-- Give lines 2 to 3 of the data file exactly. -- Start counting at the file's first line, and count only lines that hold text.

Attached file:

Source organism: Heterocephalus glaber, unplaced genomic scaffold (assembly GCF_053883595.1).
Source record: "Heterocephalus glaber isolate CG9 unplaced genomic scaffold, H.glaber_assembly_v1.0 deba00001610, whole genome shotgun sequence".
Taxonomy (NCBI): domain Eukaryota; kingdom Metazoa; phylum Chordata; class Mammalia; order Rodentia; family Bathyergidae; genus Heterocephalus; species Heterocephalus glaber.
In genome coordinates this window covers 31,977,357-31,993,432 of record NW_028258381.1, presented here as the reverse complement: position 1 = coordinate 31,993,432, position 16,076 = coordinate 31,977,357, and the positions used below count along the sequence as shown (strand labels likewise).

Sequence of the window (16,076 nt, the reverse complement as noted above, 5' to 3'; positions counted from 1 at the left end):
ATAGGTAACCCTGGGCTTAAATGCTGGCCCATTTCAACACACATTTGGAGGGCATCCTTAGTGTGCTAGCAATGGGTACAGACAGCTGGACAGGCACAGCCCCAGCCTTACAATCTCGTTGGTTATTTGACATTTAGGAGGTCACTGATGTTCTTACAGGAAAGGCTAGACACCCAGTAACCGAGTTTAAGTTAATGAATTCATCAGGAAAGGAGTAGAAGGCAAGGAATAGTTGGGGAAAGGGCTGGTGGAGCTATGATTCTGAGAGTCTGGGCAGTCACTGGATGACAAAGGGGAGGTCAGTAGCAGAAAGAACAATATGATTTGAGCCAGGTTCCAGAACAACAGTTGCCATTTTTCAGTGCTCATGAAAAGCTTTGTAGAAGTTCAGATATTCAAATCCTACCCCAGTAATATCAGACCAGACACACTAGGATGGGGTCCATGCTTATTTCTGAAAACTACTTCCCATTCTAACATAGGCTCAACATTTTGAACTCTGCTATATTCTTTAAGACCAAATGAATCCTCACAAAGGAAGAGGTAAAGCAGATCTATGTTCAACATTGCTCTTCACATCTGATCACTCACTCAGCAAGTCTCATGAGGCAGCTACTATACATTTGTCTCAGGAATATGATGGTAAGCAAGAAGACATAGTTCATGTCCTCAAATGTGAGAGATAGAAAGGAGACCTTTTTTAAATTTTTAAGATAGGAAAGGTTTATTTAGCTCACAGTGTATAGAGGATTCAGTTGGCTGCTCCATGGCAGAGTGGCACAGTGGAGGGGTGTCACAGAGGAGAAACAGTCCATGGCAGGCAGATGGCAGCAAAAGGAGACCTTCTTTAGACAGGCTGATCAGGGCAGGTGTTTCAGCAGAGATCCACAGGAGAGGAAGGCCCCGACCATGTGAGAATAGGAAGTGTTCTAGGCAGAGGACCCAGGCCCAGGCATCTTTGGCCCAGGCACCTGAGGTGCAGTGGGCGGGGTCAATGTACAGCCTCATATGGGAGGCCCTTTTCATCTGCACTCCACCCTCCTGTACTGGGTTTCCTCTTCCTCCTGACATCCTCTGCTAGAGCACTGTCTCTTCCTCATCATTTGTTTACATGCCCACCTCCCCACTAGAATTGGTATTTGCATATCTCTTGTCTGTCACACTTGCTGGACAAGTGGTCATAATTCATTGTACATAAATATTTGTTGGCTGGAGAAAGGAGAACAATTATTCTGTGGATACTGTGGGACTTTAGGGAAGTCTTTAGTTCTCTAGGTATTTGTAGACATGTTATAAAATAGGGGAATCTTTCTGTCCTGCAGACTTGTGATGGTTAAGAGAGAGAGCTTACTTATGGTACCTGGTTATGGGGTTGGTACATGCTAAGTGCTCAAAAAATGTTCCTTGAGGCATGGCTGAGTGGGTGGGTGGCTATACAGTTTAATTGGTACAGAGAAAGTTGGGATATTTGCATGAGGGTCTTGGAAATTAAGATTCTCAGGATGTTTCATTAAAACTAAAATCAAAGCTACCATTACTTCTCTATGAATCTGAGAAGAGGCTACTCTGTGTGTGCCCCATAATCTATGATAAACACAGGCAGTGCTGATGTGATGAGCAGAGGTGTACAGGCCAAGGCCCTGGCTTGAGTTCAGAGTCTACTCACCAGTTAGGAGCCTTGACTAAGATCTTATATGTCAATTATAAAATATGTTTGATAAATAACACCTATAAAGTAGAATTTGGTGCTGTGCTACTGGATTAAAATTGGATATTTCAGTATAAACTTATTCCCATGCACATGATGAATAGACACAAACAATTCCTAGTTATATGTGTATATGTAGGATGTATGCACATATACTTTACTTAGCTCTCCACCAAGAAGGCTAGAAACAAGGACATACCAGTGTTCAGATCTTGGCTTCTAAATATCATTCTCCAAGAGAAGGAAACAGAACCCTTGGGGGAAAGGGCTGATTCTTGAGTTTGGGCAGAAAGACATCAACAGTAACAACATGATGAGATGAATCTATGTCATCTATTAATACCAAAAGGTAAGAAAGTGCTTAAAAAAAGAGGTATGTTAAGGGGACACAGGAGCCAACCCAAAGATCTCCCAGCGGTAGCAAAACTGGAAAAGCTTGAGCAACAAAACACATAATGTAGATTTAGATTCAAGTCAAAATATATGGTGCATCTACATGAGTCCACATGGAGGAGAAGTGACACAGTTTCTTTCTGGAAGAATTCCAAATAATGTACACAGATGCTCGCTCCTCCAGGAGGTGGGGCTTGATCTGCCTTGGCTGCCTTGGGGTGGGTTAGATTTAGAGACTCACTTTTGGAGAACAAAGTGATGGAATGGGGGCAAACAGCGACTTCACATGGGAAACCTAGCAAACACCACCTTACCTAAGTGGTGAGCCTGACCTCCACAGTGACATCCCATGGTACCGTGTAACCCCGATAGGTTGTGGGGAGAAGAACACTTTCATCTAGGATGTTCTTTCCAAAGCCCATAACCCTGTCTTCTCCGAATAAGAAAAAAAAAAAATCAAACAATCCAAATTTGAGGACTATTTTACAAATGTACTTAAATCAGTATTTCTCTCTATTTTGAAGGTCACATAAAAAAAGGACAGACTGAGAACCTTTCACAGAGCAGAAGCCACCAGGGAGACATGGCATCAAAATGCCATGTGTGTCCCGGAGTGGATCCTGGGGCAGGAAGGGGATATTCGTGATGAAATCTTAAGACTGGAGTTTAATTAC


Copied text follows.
Source record: "Heterocephalus glaber isolate CG9 unplaced genomic scaffold, H.glaber_assembly_v1.0 deba00001610, whole genome shotgun sequence".
Taxonomy (NCBI): domain Eukaryota; kingdom Metazoa; phylum Chordata; class Mammalia; order Rodentia; family Bathyergidae; genus Heterocephalus; species Heterocephalus glaber.